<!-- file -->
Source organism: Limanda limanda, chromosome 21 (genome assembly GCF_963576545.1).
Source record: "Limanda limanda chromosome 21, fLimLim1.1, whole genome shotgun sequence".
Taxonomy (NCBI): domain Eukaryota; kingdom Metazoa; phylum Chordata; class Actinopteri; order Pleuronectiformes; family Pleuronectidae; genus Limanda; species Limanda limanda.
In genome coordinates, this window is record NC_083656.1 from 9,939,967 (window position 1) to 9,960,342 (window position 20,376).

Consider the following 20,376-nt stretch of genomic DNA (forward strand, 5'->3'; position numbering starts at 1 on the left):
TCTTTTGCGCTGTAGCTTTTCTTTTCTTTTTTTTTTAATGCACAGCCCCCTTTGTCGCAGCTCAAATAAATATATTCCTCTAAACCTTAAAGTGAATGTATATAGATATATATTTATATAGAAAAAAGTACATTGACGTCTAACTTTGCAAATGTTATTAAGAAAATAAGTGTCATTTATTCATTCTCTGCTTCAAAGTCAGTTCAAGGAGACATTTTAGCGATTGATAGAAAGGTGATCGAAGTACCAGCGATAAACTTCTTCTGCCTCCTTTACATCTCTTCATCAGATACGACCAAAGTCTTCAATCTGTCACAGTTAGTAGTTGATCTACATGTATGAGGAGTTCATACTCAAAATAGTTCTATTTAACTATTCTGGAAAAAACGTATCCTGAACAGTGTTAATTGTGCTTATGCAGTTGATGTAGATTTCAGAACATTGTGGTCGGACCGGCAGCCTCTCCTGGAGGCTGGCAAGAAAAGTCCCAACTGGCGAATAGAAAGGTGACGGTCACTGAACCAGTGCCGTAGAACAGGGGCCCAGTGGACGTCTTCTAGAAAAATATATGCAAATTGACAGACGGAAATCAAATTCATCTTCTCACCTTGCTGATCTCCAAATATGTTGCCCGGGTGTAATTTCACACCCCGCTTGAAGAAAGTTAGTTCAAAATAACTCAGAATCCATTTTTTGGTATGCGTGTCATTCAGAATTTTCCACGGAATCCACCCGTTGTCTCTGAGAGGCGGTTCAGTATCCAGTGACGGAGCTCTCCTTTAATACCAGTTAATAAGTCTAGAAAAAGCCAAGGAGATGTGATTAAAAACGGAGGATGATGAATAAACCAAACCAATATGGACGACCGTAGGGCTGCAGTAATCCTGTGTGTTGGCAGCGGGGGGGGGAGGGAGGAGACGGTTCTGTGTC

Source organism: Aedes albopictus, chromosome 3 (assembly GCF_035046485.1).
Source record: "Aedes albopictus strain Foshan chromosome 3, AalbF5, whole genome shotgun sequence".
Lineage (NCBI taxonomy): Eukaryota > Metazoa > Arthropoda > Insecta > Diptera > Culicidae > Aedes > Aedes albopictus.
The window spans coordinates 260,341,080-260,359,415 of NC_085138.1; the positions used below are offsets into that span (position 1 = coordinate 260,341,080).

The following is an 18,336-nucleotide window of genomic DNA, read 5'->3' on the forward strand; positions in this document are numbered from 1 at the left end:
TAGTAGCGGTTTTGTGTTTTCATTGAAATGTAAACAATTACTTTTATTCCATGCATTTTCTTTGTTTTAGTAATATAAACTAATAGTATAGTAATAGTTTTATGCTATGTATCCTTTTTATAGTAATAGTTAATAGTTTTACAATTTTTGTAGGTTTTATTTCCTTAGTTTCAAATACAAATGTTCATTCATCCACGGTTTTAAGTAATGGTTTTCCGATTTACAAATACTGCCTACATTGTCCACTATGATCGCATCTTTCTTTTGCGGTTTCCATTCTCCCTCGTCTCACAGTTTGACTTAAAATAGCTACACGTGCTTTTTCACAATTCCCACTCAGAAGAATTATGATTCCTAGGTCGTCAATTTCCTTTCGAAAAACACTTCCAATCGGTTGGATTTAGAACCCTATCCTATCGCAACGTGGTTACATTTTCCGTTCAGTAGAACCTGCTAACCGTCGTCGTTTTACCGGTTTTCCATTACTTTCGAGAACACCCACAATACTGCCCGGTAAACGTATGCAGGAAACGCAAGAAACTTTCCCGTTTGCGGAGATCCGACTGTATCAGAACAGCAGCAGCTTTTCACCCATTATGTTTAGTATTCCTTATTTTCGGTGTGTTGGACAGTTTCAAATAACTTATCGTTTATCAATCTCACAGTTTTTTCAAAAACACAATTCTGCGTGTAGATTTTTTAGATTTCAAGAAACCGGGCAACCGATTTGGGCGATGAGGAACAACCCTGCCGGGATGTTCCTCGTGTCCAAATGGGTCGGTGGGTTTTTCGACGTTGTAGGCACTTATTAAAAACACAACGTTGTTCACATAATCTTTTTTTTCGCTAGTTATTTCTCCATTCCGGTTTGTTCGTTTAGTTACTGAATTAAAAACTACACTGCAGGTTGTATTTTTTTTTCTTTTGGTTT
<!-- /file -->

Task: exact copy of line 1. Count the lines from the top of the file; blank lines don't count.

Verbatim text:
Source organism: Limanda limanda, chromosome 21 (genome assembly GCF_963576545.1).